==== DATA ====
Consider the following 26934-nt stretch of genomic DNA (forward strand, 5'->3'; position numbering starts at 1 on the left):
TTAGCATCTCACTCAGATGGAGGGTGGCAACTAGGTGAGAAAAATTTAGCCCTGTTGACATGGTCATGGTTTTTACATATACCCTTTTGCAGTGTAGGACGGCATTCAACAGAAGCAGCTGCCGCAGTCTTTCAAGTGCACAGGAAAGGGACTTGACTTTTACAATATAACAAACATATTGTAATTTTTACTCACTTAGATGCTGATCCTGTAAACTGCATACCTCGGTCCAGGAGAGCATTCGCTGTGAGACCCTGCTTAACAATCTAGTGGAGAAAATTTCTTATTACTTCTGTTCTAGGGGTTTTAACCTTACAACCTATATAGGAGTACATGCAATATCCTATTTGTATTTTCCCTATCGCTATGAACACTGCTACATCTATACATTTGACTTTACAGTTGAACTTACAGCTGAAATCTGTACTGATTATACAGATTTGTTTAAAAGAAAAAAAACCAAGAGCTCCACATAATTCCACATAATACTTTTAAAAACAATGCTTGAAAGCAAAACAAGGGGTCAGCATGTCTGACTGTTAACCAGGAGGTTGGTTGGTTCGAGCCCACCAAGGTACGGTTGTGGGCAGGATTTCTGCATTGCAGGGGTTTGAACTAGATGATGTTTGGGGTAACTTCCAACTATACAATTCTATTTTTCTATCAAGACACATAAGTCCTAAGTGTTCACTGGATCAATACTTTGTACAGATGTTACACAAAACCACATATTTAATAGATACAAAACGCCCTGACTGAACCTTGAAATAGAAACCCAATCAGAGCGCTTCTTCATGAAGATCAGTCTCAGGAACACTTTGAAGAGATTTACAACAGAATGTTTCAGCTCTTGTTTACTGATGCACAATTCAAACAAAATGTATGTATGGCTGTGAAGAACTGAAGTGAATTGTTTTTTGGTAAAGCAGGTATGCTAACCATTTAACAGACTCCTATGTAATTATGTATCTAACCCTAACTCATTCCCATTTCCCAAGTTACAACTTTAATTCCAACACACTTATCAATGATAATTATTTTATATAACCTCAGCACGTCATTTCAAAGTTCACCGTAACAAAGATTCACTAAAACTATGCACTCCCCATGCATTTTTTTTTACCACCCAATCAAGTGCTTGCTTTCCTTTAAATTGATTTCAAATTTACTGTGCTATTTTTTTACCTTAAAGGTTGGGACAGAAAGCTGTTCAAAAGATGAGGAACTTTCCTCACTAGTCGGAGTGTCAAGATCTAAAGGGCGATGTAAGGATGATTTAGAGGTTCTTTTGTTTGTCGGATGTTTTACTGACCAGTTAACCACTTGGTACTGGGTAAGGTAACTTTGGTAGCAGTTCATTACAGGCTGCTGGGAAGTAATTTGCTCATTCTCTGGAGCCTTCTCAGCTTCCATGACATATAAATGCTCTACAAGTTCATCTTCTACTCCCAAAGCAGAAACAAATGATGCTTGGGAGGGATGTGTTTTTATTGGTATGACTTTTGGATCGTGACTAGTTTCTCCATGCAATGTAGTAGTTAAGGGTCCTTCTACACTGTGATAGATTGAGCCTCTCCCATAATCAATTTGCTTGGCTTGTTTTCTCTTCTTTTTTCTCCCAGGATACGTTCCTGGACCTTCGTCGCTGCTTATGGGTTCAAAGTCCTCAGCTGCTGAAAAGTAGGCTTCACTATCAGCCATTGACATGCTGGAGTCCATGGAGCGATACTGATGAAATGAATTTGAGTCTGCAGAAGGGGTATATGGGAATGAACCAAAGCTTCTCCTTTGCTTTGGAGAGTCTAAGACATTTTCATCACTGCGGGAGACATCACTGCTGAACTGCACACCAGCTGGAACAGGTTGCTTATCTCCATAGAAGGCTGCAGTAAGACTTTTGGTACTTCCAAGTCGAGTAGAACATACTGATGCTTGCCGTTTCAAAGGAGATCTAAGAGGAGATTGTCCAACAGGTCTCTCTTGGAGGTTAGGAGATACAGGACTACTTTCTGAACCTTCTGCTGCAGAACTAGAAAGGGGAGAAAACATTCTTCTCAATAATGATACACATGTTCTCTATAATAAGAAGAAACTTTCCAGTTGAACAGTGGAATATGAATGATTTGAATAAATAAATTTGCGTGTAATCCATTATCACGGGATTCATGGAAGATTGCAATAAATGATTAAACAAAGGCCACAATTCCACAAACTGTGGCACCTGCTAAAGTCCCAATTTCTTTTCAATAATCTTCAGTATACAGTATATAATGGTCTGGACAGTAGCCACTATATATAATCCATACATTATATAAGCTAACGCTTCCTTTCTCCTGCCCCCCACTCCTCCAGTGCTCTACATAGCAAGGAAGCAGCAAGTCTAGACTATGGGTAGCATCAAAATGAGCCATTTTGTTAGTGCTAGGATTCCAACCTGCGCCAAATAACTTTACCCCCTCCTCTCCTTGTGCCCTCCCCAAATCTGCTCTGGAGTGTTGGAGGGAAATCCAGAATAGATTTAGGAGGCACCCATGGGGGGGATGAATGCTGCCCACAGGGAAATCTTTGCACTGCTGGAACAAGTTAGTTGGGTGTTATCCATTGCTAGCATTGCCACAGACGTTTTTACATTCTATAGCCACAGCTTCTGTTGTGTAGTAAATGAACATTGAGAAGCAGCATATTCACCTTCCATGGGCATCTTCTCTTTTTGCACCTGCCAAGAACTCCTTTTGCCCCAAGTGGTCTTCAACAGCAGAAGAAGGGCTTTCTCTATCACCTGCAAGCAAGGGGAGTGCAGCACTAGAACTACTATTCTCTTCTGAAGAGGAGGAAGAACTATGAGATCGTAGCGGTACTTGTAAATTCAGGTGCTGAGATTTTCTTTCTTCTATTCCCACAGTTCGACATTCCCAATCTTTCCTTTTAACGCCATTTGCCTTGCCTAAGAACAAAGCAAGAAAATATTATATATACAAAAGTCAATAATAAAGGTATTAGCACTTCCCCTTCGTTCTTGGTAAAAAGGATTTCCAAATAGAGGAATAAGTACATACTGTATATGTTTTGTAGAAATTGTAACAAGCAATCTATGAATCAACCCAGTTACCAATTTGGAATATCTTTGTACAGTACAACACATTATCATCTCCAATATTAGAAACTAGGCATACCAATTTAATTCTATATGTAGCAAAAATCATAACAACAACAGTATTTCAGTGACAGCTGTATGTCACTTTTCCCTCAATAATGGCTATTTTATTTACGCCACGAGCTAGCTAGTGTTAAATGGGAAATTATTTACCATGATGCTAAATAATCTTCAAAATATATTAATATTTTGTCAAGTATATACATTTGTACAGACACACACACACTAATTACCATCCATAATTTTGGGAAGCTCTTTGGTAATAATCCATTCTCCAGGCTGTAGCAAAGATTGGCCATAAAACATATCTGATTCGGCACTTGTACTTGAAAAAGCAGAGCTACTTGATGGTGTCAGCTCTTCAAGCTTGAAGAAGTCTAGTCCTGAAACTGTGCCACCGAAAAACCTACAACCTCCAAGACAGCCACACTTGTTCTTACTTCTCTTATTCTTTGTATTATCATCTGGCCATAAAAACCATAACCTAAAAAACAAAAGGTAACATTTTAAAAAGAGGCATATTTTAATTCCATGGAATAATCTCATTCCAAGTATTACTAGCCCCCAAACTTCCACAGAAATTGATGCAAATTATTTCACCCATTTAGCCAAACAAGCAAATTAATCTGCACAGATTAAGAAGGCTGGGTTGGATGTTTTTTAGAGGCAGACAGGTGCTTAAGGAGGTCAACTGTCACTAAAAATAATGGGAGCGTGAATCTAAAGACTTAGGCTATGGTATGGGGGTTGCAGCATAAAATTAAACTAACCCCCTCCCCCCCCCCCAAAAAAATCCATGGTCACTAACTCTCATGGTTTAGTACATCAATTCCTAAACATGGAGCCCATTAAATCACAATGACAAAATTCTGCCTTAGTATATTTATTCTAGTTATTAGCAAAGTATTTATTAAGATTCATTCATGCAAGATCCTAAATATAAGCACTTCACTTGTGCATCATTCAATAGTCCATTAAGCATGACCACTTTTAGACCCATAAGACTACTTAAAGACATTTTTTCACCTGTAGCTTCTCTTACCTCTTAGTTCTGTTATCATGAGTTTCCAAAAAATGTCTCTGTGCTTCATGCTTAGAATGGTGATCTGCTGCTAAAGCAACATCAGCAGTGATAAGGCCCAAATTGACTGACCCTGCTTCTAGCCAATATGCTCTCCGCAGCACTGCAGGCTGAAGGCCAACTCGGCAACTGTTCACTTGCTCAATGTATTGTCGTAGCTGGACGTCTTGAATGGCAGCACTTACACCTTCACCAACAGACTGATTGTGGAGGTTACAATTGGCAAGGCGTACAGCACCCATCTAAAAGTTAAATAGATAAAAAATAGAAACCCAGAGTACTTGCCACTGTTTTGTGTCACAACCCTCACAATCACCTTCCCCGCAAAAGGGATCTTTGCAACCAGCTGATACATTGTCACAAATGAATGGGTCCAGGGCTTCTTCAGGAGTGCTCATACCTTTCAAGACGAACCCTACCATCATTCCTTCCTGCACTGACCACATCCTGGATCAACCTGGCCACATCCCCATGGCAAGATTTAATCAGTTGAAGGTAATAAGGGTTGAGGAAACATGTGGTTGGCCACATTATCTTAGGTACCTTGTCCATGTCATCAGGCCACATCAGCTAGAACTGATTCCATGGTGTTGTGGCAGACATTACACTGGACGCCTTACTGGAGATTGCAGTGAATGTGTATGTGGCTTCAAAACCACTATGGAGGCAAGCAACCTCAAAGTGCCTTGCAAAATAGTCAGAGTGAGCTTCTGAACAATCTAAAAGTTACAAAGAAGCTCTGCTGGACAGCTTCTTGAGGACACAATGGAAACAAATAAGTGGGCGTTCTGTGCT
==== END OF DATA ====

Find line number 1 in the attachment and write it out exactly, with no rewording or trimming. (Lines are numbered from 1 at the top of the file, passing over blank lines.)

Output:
Consider the following 26934-nt stretch of genomic DNA (forward strand, 5'->3'; position numbering starts at 1 on the left):